BACKGROUND: To identify and rank the importance of key determinants of end-of-life (EOL) healthcare costs, and to understand how the key factors impact different percentiles of the distribution of healthcare costs. METHODS: We applied a principled, machine learning based variable selection algorithm, using Quantile Regression Forests, to identify key determinants for predicting the 10 th (low), 50 th (median) and 90 th (high) quantiles of EOL healthcare costs, including costs paid for by Medicare, Medicaid, Medicare Health Maintenance Organizations (HMO), private HMO, and patient's out-of-pocket expenditures. RESULTS: Our sample included 7,539 Medicare beneficiaries who died between 2002 and 2017. The 10 th, 50 th and 90 th quantiles of EOL healthcare cost are $5,244, $35,466 and $87,241 respectively. Regional characteristics, specifically, the EOL-expenditure index, a measure for regional variation in Medicare spending driven by physician practice, and the number of total specialists in the hospital referral region, were the top two influential determinants for predicting the 50 th and 90 th quantiles of EOL costs, but were not determinants of the 10 th quantile. Black race and Hispanic ethnicity were associated with lower EOL healthcare costs among decedents with lower total EOL healthcare costs but were associated with higher costs among decedents with the highest total EOL healthcare costs. CONCLUSIONS: Factors associated with EOL healthcare costs varied across different percentiles of the cost distribution. Regional characteristics and decedent race/ethnicity exemplified factors that did not impact EOL costs uniformly across its distribution, suggesting the need to use a "higher-resolution" analysis for examining the association between risk factors and healthcare costs.

10.
Artigo em Inglês | MEDLINE | ID: mdl-34145163

RESUMO

OBJECTIVE: To discern whether there is evidence that individuals who sustained a traumatic brain injury (TBI) had the greater odds of preexisting health conditions and/or poorer health behaviors than matched controls without TBI. SETTING: Brain Injury Inpatient Rehabilitation Unit at Mount Sinai Hospital. Midlife in the United States (MIDUS) control data were collected via random-digit-dialing phone survey. PARTICIPANTS: TBI cases were enrolled in the TBI Health Study and met at least 1 of the following 4 injury severity criteria: abnormal computed tomography scan; Glasgow Coma Scale score between 3 and 12; loss of consciousness greater than 30 minutes; or post-TBI amnesia longer than 24 hours. Sixty-two TBI cases and 171 matched MIDUS controls were included in the analyses; controls were excluded if they reported having a history of head injury. DESIGN: Matched case-control study. MAIN MEASURES: Self-reported measures of depression symptoms, chronic pain, health status, alcohol use, smoking status, abuse of controlled substances, physical activity, physical health composite score, and behavioral health composite score. RESULTS: Pre-index injury depression was nearly 4 times higher in TBI cases than in matched controls (OR= 3.98, 95% CI, 1.71-9.27; P = .001). We found no significant differences in the odds of self-reporting 3 or more medical health conditions in year prior to index injury (OR = 1.52; 95% CI, 0.82-2.81; P = .183) or reporting more risky health behaviors (OR = 1.48; 95% CI; 0.75-2.91; P = .254]) in individuals with TBI than in controls. CONCLUSION: These preliminary findings suggest that the odds of depression in the year prior to index injury far exceed those reported in matched controls. Further study in larger samples is required to better understand the relative odds of prior health problems in those who sustain a TBI, with a goal of elucidating the implications of preinjury health on post-TBI disease burden.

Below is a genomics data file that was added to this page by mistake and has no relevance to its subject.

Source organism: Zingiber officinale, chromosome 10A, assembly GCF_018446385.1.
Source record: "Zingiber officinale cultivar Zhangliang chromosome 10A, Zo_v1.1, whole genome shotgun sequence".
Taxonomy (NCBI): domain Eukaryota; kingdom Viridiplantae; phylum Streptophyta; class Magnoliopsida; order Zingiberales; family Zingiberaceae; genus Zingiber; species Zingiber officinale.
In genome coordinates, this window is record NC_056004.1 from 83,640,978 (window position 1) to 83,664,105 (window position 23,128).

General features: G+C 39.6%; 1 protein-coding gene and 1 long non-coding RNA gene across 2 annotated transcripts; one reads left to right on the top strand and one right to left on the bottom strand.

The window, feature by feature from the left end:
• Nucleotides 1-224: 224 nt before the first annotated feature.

11.
Epilepsy Behav ; 122: 108126, 2021 09.
Artigo em Inglês | MEDLINE | ID: mdl-34153638

RESUMO

OBJECTIVE: Dementia and epilepsy often co-occur and are associated with poor health outcomes and increased healthcare utilization. The literature on the association between readmission and co-occurrence of dementia and epilepsy is scant. Our objective was to determine if dementia in patients with epilepsy >40 years old is associated with 30-day hospital readmission, in-hospital mortality, discharge disposition, and length-of-stay. METHODS: This retrospective cohort study used the 2014 Nationwide Readmissions Database, containing data from hospital discharges across the US and readmissions. Epilepsy and dementia were identified using previously validated ICD-9-CM codes. Primary outcome was 30-day readmission, analyzed with univariable and multivariable logistic regressions. Secondary outcomes were discharge disposition, in-hospital mortality, and length-of-stay, analyzed with univariable multinomial logistic, univariable logistic, and univariable ordinary least squared regressions, respectively. The top ten causes of readmission in each group were compared as well. All analyses accounted for survey weights, cluster, and stratum. RESULTS: Patients with epilepsy with dementia (n = 15,588) had longer hospital stays [15% (95%CI 10-20%)], and higher odds of readmission [OR 1.11 (95%CI 1.05-1.17)], transfer to another facility [OR 2.18 (95%CI 1.93-2.46)], and in-hospital mortality [OR 1.50 (95%CI 1.25-1.79)] compared to those without dementia (n = 186,289).The top two causes of readmission were septicemia (dementia: 14.81%; no dementia: 9.45%) and epilepsy/convulsions (dementia: 5.91%; no dementia: 6.25%). Other top 10 causes of readmissions in those with epilepsy and dementia which were not present in those without dementia included delirium (5.21%), urinary tract infections (4.98%), and aspiration pneumonitis (4.29%). SIGNIFICANCE: Dementia in epilepsy is associated with worse outcomes, including higher in-hospital mortality and higher readmissions. Potentially preventable causes of readmission in those with epilepsy and dementia were identified, including septicemia, delirium, urinary tract infection, and aspiration pneumonitis. Future studies are needed to inform interventions aimed at decreasing premature mortality and reducing potentially preventable readmissions in this vulnerable population.